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Friday, May 24, 2013
- Last weekend saw tens of thousands of people across Europe taking to the streets in protest against the international treaty to enforce intellectual property rights. European politicians are gradually distancing themselves from the treaty, largely as a result of citizen mobilisation initiated in Central Europe. Several hundreds gathered in front of the presidential palace in Warsaw Saturday Feb. 11, for a two-hour modest protest. That was a far cry from the intense street actions that drew thousands in all major cities in Poland a little over two weeks back.
But, in a way, Polish protesters had already done their part: their own government, which had signed the Anti-Counterfeiting Trade Agreement (ACTA), postponed ratification and inaugurated a period of public debate; European Parliamentarians of various political orientations are declaring they will not ratify the treaty; and ACTA has become an issue for European debate, with coordinated demonstrations taking place on Saturday in almost every EU country.
On Feb. 11, 15,000 protested in Munich, 10,000 in Berlin, 4,000 in Sofia, 2,000 in Prague, and hundreds in other Western and Eastern European cities.
ACTA is meant to establish an international legal framework for targeting counterfeit goods, generic medicines and copyright infringement online. Critics of the act, however, argue that it is “an offensive against the sharing of culture on the Internet” and condemn the lack of public debate over such a significant treaty.
According to La Quadrature du Net (quoted above), an advocacy group defending the rights and freedoms of citizens on the Internet, “ACTA would impose new criminal sanctions forcing Internet actors to monitor and censor online communication. It is thus a major threat to freedom of expression online and creates legal uncertainty for Internet companies. In the name of trademarks and patents, it would also hamper access to generic drugs in poor countries.”
The week of the signing, protests exploded in Poland. Sociologist Gavin Rae from Kozminski University of Warsaw argues that the signing of ACTA by the centre-right government of Prime Minister Donald Tusk was taken particularly hard by Poland’s educated youth for whom the Internet is “not simply an additional activity, but a means of life, where people communicate, socialise, share information, and, crucially, work.”
According to Rae, Poland’s youth had already been feeling vulnerable as well as betrayed by the country’s political class, and ACTA acted as the last straw, causing one of the most striking episodes of citizen mobilisation in post-socialist Poland.
“The recent attack on online freedom came at a time when already the country’s youth had been feeling threatened,” Rae told IPS. “Unemployment is high in Poland and a third of all Poles are working in temporary, insecure contracts – not counting the numerous ‘self-employed’. The youth is particularly affected by this ‘precariat’.”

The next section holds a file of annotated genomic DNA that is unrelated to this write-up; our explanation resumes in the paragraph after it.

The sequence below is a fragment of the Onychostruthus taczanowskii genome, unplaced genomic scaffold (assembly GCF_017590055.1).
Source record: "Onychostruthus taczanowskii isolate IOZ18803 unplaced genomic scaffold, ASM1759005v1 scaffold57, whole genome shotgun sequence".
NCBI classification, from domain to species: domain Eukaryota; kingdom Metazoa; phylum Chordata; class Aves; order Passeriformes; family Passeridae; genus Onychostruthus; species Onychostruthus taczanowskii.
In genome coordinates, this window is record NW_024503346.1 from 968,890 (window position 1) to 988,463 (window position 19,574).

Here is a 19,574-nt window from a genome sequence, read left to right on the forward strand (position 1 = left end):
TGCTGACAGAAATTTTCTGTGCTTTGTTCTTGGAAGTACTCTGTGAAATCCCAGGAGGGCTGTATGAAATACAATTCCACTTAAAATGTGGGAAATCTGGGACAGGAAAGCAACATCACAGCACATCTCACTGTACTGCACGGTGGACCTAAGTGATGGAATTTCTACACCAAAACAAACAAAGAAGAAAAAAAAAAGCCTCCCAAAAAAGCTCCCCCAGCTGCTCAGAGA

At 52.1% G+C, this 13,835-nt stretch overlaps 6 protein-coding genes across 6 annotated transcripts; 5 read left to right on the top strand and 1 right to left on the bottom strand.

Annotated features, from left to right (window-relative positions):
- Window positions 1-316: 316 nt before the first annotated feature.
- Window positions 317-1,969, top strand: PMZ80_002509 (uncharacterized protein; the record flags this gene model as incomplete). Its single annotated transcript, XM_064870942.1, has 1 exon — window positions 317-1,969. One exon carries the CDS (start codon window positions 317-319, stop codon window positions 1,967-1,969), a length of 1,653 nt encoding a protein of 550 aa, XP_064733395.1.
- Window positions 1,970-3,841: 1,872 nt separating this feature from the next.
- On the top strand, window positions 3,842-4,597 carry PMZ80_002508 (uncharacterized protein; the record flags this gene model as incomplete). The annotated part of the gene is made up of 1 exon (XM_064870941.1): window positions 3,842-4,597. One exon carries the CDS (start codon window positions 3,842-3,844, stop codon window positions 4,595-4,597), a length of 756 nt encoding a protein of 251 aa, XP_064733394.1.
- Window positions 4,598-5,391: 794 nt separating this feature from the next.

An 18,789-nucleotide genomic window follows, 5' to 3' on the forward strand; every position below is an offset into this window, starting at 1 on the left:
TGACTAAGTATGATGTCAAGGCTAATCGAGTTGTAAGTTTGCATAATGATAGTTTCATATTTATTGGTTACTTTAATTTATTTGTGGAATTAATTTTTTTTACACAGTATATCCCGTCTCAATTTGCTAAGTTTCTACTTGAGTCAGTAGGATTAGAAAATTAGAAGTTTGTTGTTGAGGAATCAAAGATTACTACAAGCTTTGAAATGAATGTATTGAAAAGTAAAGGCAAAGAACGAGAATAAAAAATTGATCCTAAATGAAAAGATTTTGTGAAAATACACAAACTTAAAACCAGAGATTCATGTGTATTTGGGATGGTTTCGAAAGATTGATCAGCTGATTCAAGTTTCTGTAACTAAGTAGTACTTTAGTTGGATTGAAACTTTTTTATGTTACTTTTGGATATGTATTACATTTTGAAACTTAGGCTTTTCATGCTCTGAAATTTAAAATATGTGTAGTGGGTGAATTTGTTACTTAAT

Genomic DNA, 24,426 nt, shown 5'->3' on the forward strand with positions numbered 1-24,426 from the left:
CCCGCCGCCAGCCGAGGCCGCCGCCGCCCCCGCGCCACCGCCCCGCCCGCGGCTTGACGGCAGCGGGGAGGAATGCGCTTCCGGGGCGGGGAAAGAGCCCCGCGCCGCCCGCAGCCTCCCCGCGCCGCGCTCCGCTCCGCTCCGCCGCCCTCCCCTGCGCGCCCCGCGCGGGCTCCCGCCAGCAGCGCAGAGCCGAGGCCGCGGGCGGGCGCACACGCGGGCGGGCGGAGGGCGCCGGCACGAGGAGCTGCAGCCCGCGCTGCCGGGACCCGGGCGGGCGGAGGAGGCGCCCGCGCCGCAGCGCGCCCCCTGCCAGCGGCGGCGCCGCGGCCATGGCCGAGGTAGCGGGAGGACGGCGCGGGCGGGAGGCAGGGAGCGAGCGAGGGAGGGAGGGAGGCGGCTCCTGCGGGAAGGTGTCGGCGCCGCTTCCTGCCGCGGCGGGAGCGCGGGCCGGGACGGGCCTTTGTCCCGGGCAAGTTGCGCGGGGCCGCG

According to 27-year old activist Piotr Bratkowski, a participant in the anti-ACTA Warsaw protests, some sections of the Polish youth might have socio-economic complaints but are not comfortable using the language of the political left to fight such battles.
Gavin Rae concurs: “The present elite in Poland never wastes an opportunity to wrap itself in the flag of the previous, anti-communist opposition movement and reminisce of the days when they had to fight for freedom. The young generation is now the guardian of such freedoms and it is turning against this elite that it deems wants to take them away.”
As a result of the Jan. 24-26 Polish protests, Tusk declared the ratification process of ACTA temporarily halted, and launched a longer period of public debate over the act, with an initial discussion gathering artists, decision-makers and the general public already taking place Feb. 7. Meanwhile, at the Feb. 11 demonstration, activists were collecting signatures to call for a referendum over ACTA. At least 500,000 signatures are needed to trigger the procedure in Poland.
National ratifications are necessary for implementation of criminal penalties included in ACTA, which fall outside the remit of EU law.
Over the first two weeks of February, other governments in Central and Eastern Europe followed Tusk’s example, in response to significant grassroots opposition to ACTA in their own countries. The Czech government has stopped the ratification process and called for a public debate, with the Latvians following suit. Slovakians, who had not signed the treaty, announced they would delay committing to ACTA. The Slovenian ambassador signing the ACTA treaty in Japan has since apologised for her “civically negligent” action.
On Feb. 10, Germany announced it would not sign until it sees the decision of the European Parliament (EP) – the first Western European government to delay adopting ACTA.
Most activists’ eyes are also turned to the EP, whose ratification scheduled for June this year is a condition for the EU-wide implementation of ACTA.
Activists from La Quadrature du Net are advising people how to contact their representatives in the various EP committees which have a say over the final vote. Meanwhile, several groups are collecting signatures in opposition to ACTA to submit to the EP, with petition site Avaaz having gathered over 2,250,000 endorsements so far.
Some EP members have already nodded in the activists’ direction – Greens and the Group of the Progressive Alliance of Socialists and Democrats (S&D) have expressed opposition to the ratification, alongside EP president Martin Schultz (S&D) – although the largest group in the EP, Christian-Democrat European People’s Party (EPP), continues to be in favour of the treaty.
MEPs opposing ACTA have announced they intend to call on the European Court of Justice to weigh in on ACTA’s compatibility with EU law, a procedure that can take up to two years.